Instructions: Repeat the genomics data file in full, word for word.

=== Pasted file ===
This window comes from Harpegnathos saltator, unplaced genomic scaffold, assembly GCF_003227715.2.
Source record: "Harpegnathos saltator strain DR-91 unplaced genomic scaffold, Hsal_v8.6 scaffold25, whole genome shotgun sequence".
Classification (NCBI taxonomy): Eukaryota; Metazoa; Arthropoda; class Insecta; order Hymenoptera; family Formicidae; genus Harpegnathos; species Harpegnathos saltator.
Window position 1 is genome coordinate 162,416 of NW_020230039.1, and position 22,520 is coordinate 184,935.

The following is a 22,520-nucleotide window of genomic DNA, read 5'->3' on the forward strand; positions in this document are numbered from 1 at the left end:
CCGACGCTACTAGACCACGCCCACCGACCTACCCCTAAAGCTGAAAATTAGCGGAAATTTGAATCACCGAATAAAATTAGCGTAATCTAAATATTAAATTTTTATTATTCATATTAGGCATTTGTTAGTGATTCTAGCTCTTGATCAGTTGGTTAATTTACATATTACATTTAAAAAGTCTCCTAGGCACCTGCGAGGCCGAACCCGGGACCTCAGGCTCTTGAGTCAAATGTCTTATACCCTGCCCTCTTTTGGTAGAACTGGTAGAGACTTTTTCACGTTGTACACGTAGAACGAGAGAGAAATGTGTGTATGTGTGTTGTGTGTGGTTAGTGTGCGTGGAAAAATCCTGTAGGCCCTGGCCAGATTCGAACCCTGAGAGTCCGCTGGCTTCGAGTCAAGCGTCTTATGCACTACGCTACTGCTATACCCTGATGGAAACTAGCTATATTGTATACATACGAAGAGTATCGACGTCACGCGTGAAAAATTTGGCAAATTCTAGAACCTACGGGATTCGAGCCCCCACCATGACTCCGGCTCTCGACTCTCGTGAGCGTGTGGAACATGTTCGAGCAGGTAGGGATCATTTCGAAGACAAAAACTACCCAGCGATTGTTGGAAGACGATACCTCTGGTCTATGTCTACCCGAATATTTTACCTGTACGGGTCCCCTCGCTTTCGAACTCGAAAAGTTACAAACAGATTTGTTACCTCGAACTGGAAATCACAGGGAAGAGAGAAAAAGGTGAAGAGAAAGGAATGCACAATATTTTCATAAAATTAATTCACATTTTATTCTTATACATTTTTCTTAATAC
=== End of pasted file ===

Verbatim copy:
This window comes from Harpegnathos saltator, unplaced genomic scaffold, assembly GCF_003227715.2.
Source record: "Harpegnathos saltator strain DR-91 unplaced genomic scaffold, Hsal_v8.6 scaffold25, whole genome shotgun sequence".
Classification (NCBI taxonomy): Eukaryota; Metazoa; Arthropoda; class Insecta; order Hymenoptera; family Formicidae; genus Harpegnathos; species Harpegnathos saltator.
Window position 1 is genome coordinate 162,416 of NW_020230039.1, and position 22,520 is coordinate 184,935.

The following is a 22,520-nucleotide window of genomic DNA, read 5'->3' on the forward strand; positions in this document are numbered from 1 at the left end:
CCGACGCTACTAGACCACGCCCACCGACCTACCCCTAAAGCTGAAAATTAGCGGAAATTTGAATCACCGAATAAAATTAGCGTAATCTAAATATTAAATTTTTATTATTCATATTAGGCATTTGTTAGTGATTCTAGCTCTTGATCAGTTGGTTAATTTACATATTACATTTAAAAAGTCTCCTAGGCACCTGCGAGGCCGAACCCGGGACCTCAGGCTCTTGAGTCAAATGTCTTATACCCTGCCCTCTTTTGGTAGAACTGGTAGAGACTTTTTCACGTTGTACACGTAGAACGAGAGAGAAATGTGTGTATGTGTGTTGTGTGTGGTTAGTGTGCGTGGAAAAATCCTGTAGGCCCTGGCCAGATTCGAACCCTGAGAGTCCGCTGGCTTCGAGTCAAGCGTCTTATGCACTACGCTACTGCTATACCCTGATGGAAACTAGCTATATTGTATACATACGAAGAGTATCGACGTCACGCGTGAAAAATTTGGCAAATTCTAGAACCTACGGGATTCGAGCCCCCACCATGACTCCGGCTCTCGACTCTCGTGAGCGTGTGGAACATGTTCGAGCAGGTAGGGATCATTTCGAAGACAAAAACTACCCAGCGATTGTTGGAAGACGATACCTCTGGTCTATGTCTACCCGAATATTTTACCTGTACGGGTCCCCTCGCTTTCGAACTCGAAAAGTTACAAACAGATTTGTTACCTCGAACTGGAAATCACAGGGAAGAGAGAAAAAGGTGAAGAGAAAGGAATGCACAATATTTTCATAAAATTAATTCACATTTTATTCTTATACATTTTTCTTAATAC